The Initiate!, 1860, Alfred Silvester, photographer; London Stereoscopic and Photographic Company; publisher, London, England, Special Acquisitions Fund, 88.42.89b.

The Ordeal!, 1860, Alfred Silvester, photographer; London Stereoscopic and Photographic Company; publisher, London, England, Special Acquisitions Fund, 88.42.89a.


President William McKinley: Fraternity Man and "Idol of Ohio"


William McKinley (1843-1901), the 25th president of the United States, was born on January 29, 1843, in Niles, Ohio. At the age of 58, shortly after being re-elected to his second presidential term, he was shot in the chest twice at close range while attending the Buffalo Pan-American Exposition. Gangrene set into his wound and he died eight days later on September 14th, 1901, in Buffalo, New York. McKinley is one of four presidents assassinated in our country’s history.

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The Scottish Rite Masonic Museum & Library owns several interesting artifacts related to the death and memory of William McKinley. McKinley was a Freemason like many presidents before him. He received the first three degrees at Hiram Lodge No. 21 in Winchester, Virginia, in 1865, during his Civil War service. According to a story recounted by General Horatio C. King (1837-1918) at a New York banquet in 1906, McKinley witnessed a friendly exchange between a Union doctor and some wounded Confederate soldiers. When the doctor imparted to McKinley that the soldiers were “Brother Masons,” McKinley is quoted as stating “...if that is Masonry, I will take some of it myself.”  He returned to Ohio and affiliated with Canton Lodge No. 60 and Eagle Lodge No. 431, later renamed William McKinley lodge No. 431. Fellow Mason Horatio C. King's story about McKinley's interest in Freemasonry was allegedly rooted in a conversation he had with McKinley in Washington, D.C., just months before his assassination.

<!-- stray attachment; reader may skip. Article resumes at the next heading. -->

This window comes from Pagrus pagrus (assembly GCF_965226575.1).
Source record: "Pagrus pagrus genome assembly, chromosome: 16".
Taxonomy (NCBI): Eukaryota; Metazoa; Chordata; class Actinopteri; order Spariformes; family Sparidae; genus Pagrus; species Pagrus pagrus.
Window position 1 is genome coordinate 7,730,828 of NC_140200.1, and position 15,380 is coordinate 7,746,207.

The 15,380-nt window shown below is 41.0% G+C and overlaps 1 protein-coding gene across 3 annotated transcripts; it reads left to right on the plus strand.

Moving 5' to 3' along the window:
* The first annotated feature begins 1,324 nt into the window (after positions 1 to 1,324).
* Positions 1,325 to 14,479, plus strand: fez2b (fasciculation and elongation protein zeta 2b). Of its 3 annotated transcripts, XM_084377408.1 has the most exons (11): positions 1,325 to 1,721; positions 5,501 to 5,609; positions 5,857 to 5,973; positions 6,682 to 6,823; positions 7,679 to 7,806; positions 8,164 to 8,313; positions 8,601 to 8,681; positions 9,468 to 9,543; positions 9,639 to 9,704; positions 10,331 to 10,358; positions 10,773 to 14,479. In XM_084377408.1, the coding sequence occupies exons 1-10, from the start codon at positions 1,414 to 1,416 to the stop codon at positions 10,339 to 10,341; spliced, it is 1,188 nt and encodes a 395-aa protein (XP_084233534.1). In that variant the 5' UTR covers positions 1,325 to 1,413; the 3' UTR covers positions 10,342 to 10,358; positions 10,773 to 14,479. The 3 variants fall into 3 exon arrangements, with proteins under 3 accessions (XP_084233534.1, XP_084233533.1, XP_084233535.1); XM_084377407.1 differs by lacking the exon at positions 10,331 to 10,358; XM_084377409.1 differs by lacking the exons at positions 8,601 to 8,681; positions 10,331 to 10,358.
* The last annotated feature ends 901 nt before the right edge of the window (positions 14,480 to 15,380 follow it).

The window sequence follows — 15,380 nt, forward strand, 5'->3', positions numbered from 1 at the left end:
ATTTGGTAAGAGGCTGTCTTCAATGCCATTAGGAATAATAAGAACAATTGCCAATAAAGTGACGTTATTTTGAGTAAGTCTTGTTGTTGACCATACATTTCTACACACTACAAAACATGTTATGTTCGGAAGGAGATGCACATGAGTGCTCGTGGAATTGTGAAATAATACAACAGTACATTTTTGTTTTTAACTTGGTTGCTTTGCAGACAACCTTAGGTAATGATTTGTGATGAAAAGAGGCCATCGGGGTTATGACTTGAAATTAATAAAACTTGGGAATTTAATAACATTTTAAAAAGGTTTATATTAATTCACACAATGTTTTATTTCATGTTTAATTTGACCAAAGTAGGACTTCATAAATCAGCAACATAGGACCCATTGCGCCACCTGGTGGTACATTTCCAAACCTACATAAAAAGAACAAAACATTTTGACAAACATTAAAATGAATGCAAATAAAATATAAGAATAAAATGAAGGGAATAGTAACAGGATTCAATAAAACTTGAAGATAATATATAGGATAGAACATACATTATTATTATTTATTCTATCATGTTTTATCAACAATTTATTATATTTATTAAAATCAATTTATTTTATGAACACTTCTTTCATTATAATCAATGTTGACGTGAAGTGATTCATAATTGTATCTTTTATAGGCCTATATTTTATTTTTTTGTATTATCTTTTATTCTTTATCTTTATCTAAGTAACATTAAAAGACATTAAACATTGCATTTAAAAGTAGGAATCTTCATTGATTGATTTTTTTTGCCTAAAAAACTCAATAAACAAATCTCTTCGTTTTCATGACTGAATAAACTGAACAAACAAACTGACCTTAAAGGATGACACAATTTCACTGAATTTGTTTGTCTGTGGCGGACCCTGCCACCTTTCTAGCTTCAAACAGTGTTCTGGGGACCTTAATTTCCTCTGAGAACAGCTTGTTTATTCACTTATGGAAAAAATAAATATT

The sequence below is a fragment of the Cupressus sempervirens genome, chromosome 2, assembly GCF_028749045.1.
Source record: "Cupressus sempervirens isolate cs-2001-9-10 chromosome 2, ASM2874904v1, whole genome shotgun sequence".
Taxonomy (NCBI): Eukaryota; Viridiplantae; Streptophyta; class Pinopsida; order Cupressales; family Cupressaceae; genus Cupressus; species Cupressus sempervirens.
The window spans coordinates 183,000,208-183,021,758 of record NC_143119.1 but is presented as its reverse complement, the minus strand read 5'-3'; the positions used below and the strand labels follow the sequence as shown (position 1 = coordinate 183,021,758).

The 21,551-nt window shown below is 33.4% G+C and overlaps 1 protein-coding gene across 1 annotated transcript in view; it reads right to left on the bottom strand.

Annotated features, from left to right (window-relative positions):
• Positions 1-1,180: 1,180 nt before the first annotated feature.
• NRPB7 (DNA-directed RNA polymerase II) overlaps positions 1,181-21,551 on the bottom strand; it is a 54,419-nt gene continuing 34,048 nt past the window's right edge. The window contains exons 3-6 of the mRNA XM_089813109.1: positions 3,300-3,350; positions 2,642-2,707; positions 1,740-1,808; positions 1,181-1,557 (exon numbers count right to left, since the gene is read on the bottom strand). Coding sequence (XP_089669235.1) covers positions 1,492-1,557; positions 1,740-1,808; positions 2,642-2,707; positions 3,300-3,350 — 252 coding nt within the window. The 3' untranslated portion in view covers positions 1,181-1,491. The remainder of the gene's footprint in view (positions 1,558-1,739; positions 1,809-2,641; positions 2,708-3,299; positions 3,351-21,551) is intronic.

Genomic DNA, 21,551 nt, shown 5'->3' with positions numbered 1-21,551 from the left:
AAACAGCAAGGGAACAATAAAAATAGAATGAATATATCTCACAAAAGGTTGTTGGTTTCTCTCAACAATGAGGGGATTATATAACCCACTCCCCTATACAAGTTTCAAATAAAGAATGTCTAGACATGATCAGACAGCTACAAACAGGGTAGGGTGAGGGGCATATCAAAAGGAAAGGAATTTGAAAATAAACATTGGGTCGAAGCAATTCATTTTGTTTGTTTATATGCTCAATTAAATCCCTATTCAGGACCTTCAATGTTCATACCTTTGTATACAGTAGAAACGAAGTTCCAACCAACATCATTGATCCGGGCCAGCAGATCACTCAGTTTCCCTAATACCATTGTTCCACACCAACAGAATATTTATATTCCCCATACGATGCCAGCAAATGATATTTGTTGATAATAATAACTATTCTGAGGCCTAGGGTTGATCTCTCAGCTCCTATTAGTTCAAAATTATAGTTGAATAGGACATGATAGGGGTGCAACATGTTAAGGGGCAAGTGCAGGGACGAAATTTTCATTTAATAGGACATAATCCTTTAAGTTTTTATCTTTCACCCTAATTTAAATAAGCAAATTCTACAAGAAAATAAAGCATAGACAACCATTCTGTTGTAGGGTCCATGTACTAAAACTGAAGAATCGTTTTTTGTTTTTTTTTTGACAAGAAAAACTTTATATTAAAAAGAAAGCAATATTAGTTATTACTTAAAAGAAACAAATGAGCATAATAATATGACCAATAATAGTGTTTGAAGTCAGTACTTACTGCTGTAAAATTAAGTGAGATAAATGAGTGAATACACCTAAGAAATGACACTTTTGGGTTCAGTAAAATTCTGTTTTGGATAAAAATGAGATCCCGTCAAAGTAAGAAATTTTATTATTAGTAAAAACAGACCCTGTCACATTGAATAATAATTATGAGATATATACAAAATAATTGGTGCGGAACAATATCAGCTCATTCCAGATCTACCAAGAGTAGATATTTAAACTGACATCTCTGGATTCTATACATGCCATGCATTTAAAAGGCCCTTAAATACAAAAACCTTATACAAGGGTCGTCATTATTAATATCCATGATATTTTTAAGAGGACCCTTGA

McKinley could be described as a fraternity man due to his active involvement in local fraternal groups including: Sigma Alpha Epsilon, Grand Army of the Republic, Military Order of the Loyal Legion, Knights Templar, Royal Arch Masonry and Knights of Pythias. In a 1959 biography by Margaret Leech (1893-1974) McKinley is described as a "great joiner with a keen sense of group loyalty." McKinley went on to have a storied political career serving as an Ohio state Congressman from 1877 to 1891 and as Ohio's Governor from 1892 to 1896. One hundred and twenty years ago this year, he won his 1896 presidential bid with Garret Hobart (1844-1899) as Vice President. 2013_036_49DS1